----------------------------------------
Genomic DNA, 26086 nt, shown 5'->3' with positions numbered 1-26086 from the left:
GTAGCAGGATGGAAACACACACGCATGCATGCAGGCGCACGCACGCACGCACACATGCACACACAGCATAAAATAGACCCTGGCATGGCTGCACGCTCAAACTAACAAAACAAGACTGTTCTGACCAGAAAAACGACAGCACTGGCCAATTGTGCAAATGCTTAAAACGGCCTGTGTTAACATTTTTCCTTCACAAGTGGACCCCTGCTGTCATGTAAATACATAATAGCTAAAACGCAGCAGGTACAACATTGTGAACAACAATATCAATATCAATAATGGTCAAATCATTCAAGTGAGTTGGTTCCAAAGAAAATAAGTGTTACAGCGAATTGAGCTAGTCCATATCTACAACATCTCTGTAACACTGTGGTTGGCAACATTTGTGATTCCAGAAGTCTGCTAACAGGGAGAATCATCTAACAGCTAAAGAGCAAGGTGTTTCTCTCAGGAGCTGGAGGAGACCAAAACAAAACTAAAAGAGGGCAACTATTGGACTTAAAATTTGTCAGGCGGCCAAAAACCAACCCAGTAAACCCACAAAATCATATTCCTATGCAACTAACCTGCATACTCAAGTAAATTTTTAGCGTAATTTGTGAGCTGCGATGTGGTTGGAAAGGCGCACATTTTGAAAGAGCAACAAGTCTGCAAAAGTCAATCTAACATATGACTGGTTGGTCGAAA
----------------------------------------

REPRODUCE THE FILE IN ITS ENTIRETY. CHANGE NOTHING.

Genomic DNA, 26086 nt, shown 5'->3' with positions numbered 1-26086 from the left:
GTAGCAGGATGGAAACACACACGCATGCATGCAGGCGCACGCACGCACGCACACATGCACACACAGCATAAAATAGACCCTGGCATGGCTGCACGCTCAAACTAACAAAACAAGACTGTTCTGACCAGAAAAACGACAGCACTGGCCAATTGTGCAAATGCTTAAAACGGCCTGTGTTAACATTTTTCCTTCACAAGTGGACCCCTGCTGTCATGTAAATACATAATAGCTAAAACGCAGCAGGTACAACATTGTGAACAACAATATCAATATCAATAATGGTCAAATCATTCAAGTGAGTTGGTTCCAAAGAAAATAAGTGTTACAGCGAATTGAGCTAGTCCATATCTACAACATCTCTGTAACACTGTGGTTGGCAACATTTGTGATTCCAGAAGTCTGCTAACAGGGAGAATCATCTAACAGCTAAAGAGCAAGGTGTTTCTCTCAGGAGCTGGAGGAGACCAAAACAAAACTAAAAGAGGGCAACTATTGGACTTAAAATTTGTCAGGCGGCCAAAAACCAACCCAGTAAACCCACAAAATCATATTCCTATGCAACTAACCTGCATACTCAAGTAAATTTTTAGCGTAATTTGTGAGCTGCGATGTGGTTGGAAAGGCGCACATTTTGAAAGAGCAACAAGTCTGCAAAAGTCAATCTAACATATGACTGGTTGGTCGAAA